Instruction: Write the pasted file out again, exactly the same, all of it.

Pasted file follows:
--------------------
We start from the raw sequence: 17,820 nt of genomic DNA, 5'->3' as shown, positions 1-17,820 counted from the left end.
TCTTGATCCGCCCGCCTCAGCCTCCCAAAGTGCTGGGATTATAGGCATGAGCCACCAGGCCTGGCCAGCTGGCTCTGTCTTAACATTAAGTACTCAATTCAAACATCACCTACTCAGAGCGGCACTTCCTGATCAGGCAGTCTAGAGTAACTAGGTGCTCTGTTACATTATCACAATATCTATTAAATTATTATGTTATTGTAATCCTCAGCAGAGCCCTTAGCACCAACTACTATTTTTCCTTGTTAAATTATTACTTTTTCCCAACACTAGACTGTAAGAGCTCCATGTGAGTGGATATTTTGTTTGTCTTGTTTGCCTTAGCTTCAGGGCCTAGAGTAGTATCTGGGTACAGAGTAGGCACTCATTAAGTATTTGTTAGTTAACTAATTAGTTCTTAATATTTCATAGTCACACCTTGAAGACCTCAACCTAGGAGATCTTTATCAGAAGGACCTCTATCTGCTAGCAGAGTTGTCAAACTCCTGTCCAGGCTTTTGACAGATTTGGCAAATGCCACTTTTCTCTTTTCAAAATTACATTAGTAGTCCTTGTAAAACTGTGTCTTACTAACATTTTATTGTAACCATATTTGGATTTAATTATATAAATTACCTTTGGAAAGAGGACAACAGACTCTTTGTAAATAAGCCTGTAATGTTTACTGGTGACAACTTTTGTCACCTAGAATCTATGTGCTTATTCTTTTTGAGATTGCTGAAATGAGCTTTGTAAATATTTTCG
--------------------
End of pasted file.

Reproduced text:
We start from the raw sequence: 17,820 nt of genomic DNA, 5'->3' as shown, positions 1-17,820 counted from the left end.
TCTTGATCCGCCCGCCTCAGCCTCCCAAAGTGCTGGGATTATAGGCATGAGCCACCAGGCCTGGCCAGCTGGCTCTGTCTTAACATTAAGTACTCAATTCAAACATCACCTACTCAGAGCGGCACTTCCTGATCAGGCAGTCTAGAGTAACTAGGTGCTCTGTTACATTATCACAATATCTATTAAATTATTATGTTATTGTAATCCTCAGCAGAGCCCTTAGCACCAACTACTATTTTTCCTTGTTAAATTATTACTTTTTCCCAACACTAGACTGTAAGAGCTCCATGTGAGTGGATATTTTGTTTGTCTTGTTTGCCTTAGCTTCAGGGCCTAGAGTAGTATCTGGGTACAGAGTAGGCACTCATTAAGTATTTGTTAGTTAACTAATTAGTTCTTAATATTTCATAGTCACACCTTGAAGACCTCAACCTAGGAGATCTTTATCAGAAGGACCTCTATCTGCTAGCAGAGTTGTCAAACTCCTGTCCAGGCTTTTGACAGATTTGGCAAATGCCACTTTTCTCTTTTCAAAATTACATTAGTAGTCCTTGTAAAACTGTGTCTTACTAACATTTTATTGTAACCATATTTGGATTTAATTATATAAATTACCTTTGGAAAGAGGACAACAGACTCTTTGTAAATAAGCCTGTAATGTTTACTGGTGACAACTTTTGTCACCTAGAATCTATGTGCTTATTCTTTTTGAGATTGCTGAAATGAGCTTTGTAAATATTTTCG